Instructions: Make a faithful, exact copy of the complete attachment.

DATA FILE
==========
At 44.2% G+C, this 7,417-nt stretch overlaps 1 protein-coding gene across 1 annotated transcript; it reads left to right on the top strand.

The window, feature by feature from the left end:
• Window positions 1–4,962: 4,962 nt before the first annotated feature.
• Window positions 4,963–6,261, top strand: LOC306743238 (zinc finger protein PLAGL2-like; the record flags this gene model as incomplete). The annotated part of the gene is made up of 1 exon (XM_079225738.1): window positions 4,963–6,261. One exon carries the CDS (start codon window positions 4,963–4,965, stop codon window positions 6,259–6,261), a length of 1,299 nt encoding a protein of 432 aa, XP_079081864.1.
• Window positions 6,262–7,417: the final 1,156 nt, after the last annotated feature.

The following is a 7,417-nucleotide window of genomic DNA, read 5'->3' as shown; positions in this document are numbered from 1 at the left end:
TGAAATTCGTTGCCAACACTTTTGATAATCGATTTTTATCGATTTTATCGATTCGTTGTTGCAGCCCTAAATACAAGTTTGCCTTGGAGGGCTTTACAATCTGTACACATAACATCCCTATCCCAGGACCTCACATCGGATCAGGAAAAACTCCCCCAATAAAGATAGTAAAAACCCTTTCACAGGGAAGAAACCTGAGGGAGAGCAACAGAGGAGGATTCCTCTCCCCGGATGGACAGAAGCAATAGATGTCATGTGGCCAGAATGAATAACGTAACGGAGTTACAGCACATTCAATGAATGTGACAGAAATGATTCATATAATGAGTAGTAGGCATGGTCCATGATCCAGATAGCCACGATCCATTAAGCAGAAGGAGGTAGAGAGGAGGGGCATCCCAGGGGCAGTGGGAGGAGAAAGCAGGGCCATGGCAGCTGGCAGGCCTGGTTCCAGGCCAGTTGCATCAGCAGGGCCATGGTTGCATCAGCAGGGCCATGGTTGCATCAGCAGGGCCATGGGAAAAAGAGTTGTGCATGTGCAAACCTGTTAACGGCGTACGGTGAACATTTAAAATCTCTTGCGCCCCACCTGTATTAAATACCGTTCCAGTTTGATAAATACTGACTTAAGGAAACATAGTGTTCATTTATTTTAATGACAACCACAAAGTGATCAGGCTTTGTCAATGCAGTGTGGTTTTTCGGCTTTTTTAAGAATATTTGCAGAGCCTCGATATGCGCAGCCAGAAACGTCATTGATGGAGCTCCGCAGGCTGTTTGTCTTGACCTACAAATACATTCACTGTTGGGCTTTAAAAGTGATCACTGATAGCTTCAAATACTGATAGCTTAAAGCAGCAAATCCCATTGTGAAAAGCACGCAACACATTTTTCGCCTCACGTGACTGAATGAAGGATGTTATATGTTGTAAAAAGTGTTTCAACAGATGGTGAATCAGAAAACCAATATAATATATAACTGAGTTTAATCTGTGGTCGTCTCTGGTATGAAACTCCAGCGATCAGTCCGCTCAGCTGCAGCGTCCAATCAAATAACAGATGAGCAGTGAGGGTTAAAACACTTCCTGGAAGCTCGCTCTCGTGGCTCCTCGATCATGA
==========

At 44.2% G+C, this 7,417-nt stretch overlaps 1 protein-coding gene across 1 annotated transcript; it reads left to right on the top strand.

The window, feature by feature from the left end:
• Window positions 1–4,962: 4,962 nt before the first annotated feature.
• Window positions 4,963–6,261, top strand: LOC306743238 (zinc finger protein PLAGL2-like; the record flags this gene model as incomplete). The annotated part of the gene is made up of 1 exon (XM_079225738.1): window positions 4,963–6,261. One exon carries the CDS (start codon window positions 4,963–4,965, stop codon window positions 6,259–6,261), a length of 1,299 nt encoding a protein of 432 aa, XP_079081864.1.
• Window positions 6,262–7,417: the final 1,156 nt, after the last annotated feature.

The following is a 7,417-nucleotide window of genomic DNA, read 5'->3' as shown; positions in this document are numbered from 1 at the left end:
TGAAATTCGTTGCCAACACTTTTGATAATCGATTTTTATCGATTTTATCGATTCGTTGTTGCAGCCCTAAATACAAGTTTGCCTTGGAGGGCTTTACAATCTGTACACATAACATCCCTATCCCAGGACCTCACATCGGATCAGGAAAAACTCCCCCAATAAAGATAGTAAAAACCCTTTCACAGGGAAGAAACCTGAGGGAGAGCAACAGAGGAGGATTCCTCTCCCCGGATGGACAGAAGCAATAGATGTCATGTGGCCAGAATGAATAACGTAACGGAGTTACAGCACATTCAATGAATGTGACAGAAATGATTCATATAATGAGTAGTAGGCATGGTCCATGATCCAGATAGCCACGATCCATTAAGCAGAAGGAGGTAGAGAGGAGGGGCATCCCAGGGGCAGTGGGAGGAGAAAGCAGGGCCATGGCAGCTGGCAGGCCTGGTTCCAGGCCAGTTGCATCAGCAGGGCCATGGTTGCATCAGCAGGGCCATGGTTGCATCAGCAGGGCCATGGGAAAAAGAGTTGTGCATGTGCAAACCTGTTAACGGCGTACGGTGAACATTTAAAATCTCTTGCGCCCCACCTGTATTAAATACCGTTCCAGTTTGATAAATACTGACTTAAGGAAACATAGTGTTCATTTATTTTAATGACAACCACAAAGTGATCAGGCTTTGTCAATGCAGTGTGGTTTTTCGGCTTTTTTAAGAATATTTGCAGAGCCTCGATATGCGCAGCCAGAAACGTCATTGATGGAGCTCCGCAGGCTGTTTGTCTTGACCTACAAATACATTCACTGTTGGGCTTTAAAAGTGATCACTGATAGCTTCAAATACTGATAGCTTAAAGCAGCAAATCCCATTGTGAAAAGCACGCAACACATTTTTCGCCTCACGTGACTGAATGAAGGATGTTATATGTTGTAAAAAGTGTTTCAACAGATGGTGAATCAGAAAACCAATATAATATATAACTGAGTTTAATCTGTGGTCGTCTCTGGTATGAAACTCCAGCGATCAGTCCGCTCAGCTGCAGCGTCCAATCAAATAACAGATGAGCAGTGAGGGTTAAAACACTTCCTGGAAGCTCGCTCTCGTGGCTCCTCGATCATGA